Monday, February 7, 2011

Actors, Writers and Other Whores: The Impersonal Intimacy of Art*

I have a new love affair nearly every single night.

Cuddled on the sofa with my husband of close to a dozen years, we watch as heroes and heroines of every genre are meted out their nightly dose of conflict. There are charming rogues, altruistic champions, shy-but-sensitive soulmates, and so forth. With the press of a button,** we can experience vicariously, not just their fictional lives, but only the most interesting and exciting moments thereof. We see these characters at their most heroic, most villainous, most vulnerable, and most fascinating. They have witty conversations that progress dramatically to significant conclusions. Their every word and gesture is filled with meaningful nuance. They are physically beautiful. Even characters we're told are “ugly” are more attractive and appealing than the truly average person.*** Their clothes are always vaguely coordinated with everyone and everything around them. They always manage to stand in the most flattering light. They are never dull.

I fall in love nearly every time I watch a film, see a play, attend a concert, go to a gallery or read a book.

Artists have to love what they create. When the art is effective, it can inspire that same love in the person experiencing it. The audience and the artist are then connected by the mutual love of this third thing: the art. The relationship between artist and audience is less of a love affair than a well-functioning love triangle.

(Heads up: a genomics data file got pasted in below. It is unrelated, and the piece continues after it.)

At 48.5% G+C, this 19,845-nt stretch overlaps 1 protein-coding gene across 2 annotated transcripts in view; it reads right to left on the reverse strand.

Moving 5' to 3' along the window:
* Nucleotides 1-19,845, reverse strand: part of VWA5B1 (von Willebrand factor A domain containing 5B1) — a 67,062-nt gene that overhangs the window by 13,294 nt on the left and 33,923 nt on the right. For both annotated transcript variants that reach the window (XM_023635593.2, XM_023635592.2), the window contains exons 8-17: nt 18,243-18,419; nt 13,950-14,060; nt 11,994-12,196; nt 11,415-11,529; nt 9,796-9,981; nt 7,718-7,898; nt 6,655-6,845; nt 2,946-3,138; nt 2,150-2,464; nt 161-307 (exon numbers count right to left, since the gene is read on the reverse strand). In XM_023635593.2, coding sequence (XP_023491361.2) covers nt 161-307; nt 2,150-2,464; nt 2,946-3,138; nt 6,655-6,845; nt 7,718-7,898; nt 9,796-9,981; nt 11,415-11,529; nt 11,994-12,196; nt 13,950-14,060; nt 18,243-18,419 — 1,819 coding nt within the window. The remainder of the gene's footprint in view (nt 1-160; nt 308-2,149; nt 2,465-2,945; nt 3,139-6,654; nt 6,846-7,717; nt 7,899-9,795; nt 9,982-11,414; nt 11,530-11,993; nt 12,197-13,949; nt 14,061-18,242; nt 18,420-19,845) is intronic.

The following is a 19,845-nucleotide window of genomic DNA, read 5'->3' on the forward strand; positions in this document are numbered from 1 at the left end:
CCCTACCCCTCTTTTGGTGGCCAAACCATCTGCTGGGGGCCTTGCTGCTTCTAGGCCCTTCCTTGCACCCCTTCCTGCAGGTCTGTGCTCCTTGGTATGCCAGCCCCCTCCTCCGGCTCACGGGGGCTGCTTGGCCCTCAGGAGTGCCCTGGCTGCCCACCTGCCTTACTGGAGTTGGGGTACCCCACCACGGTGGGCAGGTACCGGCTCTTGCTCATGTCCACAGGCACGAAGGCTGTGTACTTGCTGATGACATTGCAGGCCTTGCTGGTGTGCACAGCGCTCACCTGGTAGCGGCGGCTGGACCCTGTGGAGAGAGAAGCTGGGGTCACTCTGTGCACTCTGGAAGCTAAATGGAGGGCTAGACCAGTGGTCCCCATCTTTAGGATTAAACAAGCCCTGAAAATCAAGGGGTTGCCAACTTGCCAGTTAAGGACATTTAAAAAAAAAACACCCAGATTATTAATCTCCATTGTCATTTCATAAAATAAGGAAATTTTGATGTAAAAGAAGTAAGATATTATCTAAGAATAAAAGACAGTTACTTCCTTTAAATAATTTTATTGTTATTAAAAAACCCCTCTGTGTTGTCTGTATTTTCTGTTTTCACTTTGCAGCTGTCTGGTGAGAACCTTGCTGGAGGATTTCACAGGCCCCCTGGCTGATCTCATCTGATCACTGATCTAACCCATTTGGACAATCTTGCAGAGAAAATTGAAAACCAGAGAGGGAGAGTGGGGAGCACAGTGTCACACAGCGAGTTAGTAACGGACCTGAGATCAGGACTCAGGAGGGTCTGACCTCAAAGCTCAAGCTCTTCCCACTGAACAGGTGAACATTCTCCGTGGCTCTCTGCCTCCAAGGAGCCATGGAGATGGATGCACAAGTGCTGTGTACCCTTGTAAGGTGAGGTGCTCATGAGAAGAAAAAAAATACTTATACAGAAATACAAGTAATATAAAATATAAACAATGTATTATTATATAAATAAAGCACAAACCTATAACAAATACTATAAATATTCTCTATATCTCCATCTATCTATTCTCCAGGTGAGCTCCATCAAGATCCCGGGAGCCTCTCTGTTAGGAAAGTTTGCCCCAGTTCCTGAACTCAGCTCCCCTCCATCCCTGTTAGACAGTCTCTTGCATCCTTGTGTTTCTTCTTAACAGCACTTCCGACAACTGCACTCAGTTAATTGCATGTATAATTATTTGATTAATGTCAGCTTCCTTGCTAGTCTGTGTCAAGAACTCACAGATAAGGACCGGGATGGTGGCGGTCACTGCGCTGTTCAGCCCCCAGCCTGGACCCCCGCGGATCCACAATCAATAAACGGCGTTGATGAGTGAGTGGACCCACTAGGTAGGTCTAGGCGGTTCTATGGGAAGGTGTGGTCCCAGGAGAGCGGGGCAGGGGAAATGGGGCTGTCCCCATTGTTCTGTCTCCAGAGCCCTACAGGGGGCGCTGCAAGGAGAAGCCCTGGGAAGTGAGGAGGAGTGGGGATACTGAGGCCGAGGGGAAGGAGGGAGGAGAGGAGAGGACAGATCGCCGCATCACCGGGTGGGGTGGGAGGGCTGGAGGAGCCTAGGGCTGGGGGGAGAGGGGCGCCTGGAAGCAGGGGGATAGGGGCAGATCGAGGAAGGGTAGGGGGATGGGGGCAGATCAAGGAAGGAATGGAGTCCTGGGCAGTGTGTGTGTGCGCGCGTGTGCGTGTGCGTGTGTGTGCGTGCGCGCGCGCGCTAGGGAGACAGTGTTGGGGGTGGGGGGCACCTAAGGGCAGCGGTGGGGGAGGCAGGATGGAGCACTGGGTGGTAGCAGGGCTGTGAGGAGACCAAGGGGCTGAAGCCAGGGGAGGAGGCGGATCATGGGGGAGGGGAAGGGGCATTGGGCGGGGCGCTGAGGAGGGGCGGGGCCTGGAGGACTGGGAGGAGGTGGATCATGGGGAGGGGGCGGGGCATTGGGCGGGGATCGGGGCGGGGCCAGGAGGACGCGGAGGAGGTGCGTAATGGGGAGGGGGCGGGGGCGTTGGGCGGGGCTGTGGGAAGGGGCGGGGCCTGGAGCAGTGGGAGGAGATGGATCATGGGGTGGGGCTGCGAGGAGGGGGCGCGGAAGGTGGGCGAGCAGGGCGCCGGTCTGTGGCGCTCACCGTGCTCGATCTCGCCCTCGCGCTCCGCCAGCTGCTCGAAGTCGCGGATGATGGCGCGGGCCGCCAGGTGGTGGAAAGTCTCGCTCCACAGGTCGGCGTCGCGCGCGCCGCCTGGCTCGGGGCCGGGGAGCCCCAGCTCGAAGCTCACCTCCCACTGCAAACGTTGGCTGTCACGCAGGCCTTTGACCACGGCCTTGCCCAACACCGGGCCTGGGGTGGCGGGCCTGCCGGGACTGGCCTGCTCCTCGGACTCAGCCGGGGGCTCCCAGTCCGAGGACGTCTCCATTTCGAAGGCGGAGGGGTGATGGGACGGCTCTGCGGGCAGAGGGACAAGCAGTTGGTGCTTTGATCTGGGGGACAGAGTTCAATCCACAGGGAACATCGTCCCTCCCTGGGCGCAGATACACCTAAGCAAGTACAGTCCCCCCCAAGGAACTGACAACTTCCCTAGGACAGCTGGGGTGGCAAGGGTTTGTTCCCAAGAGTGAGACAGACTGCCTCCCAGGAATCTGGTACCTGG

A relationship exists between the artist and audience that is, at the same time, very intimate and entirely impersonal. Artists generally create their works with the idea (hope) that there will be an audience. In that way, with a few notable exceptions, every work of art you experience was, in fact, created for you. However, it was not created specifically or only for you as an individual. 

The audience is not passive in this relationship. Each individual experiences art through the filter of their own aesthetic (aka Yum). Experiencing a work of art teaches you less about the artist as a person than about yourself in that moment – how you perceive it and react to those perceptions.

Art, in it's many forms, is a conversation that takes place independent of time and space. It is emotion without consequence, experience without risk. It is the opportunity to sample the Yum of another, compare it to and let it influence your own.

Today's exercise: Read a book, watch a film, go to a concert, listen to an album - have a threesome with your favorite artist.  

Next: Some thoughts on Bonding Day, February 14.      

*I have no intention of trying to define “art” anymore than I intend to attempt to define “quality” or “pornography.” What I consider “art house” another might call a “stag film.” Where I see crudely rendered animation, others may see biting social commentary. It is a complex matter of perception best left to overly caffeinated grad students and their masters theses. Therefore, for the purposes of this meditation, please feel free to use the definition of “art” that best suits your Yum.

**OK, several buttons on a combination of different remote controls and/or game box controlers.

***Consider the average crowd at your local discount chain.


  1. Mmmmm...Colin Firth and I got together this week and it was heavenly. ;) The King's Speech is FANTASTIC. If you haven't seen it, go. NOW.